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As a child, Edward displayed an early artistic prowess, which was developed under the tutelage of his own uncle, the distinguished Pre-Raphaelite painter Arthur Hughes. Edward became very close to this side of the family, even living with them for a period, which produced another artist, his cousin Arthur Foord Hughes.
Since his uncle was a renowned Pre-Raphaelite, this style surely had a significant influence on his. However, he was also very keen on Aestheticism. He became the assistant to one of the founding members of the Pre-Raphaelite Brotherhood, William Holman Hunt. In his later life, William Hunt began to suffer from glaucoma. Hughes was a pivotal character for Hunt to finish his artworks, such as his Light of the World and The Lady of Shalott.
Hughes soon enrolled at the Royal Academy Schools. Hughes was quite a perfectionist, for he would execute several studies and sketches before producing a fully realized painting.
During his lifetime, Hughes became very respected, for he was awarded several distinguished positions, such as on top becoming a member of the Art Workers Guild in 1888, he also participated in the committee of said institution between 1895 and 1897.
In 1891, Hughes was elected as an Associate Member of the Royal Watercolour Society. Oh, What’s That in the Hollow, is one was his most renowned pictures. It was used by him as his diploma work, to receive full membership from the institution. The artwork mentioned above was inspired by Amor Mundi, a verse from English poet Christina Georgina Rossetti.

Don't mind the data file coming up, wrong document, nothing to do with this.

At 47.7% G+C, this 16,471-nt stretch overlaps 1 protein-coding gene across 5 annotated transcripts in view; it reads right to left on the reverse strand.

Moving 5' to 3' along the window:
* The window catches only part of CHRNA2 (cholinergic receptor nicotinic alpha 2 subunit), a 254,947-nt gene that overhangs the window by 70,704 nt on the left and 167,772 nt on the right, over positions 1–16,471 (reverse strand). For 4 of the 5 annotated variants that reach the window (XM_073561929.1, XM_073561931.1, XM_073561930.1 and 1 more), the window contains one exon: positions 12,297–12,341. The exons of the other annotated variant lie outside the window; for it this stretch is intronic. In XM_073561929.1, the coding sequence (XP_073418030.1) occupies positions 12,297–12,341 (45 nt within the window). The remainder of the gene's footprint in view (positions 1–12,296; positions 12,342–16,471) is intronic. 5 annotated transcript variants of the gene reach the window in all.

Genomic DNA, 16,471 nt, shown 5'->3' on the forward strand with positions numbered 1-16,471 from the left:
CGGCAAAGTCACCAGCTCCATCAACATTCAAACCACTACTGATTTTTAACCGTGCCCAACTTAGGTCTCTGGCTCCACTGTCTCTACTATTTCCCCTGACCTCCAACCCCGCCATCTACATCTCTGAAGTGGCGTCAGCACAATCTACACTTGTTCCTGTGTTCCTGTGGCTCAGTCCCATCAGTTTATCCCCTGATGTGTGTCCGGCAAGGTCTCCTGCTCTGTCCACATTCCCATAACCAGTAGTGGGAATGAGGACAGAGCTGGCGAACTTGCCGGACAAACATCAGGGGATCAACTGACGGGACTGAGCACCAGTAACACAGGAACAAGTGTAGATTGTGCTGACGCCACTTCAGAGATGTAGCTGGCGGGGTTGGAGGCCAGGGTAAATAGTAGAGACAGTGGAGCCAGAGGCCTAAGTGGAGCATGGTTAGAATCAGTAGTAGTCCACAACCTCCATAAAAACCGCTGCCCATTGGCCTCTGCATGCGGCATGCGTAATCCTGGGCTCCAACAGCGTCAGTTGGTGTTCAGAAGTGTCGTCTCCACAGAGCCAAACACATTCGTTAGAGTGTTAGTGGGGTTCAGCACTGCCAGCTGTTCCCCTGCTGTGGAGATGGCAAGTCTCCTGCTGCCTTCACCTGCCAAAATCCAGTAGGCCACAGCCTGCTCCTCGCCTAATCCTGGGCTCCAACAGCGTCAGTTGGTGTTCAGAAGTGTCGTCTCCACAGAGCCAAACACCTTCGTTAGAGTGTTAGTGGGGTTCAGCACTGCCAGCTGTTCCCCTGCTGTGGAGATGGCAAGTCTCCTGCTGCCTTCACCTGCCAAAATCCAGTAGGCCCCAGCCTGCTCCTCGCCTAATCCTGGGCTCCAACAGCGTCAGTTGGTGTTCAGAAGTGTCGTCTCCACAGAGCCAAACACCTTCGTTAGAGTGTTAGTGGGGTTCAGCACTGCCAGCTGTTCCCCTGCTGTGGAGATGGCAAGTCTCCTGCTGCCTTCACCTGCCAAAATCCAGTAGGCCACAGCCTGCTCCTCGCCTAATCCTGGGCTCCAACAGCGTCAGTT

Hughes became vice-president of the Royal Watercolour Society, position that he handed over in 1903. Hughes exhibited in several galleries throughout his career, such as the Grosvenor Gallery, the Dudley Gallery, the New Galley, as well as at the Royal Academy itself.
Regarding his personal life, Hughes’ life seems rather uneventful. By 1874, he was engaged with Mary MacDonald, daughter of George MacDonald, a renowned Scottish poet, and writer. Sadly, Mary passed away four years later. In 1883, the artist married Emily Eliza Davies. The couple did not have any offspring.
Edward Robert Hughes dies in April 1914, following an appendicitis surgery.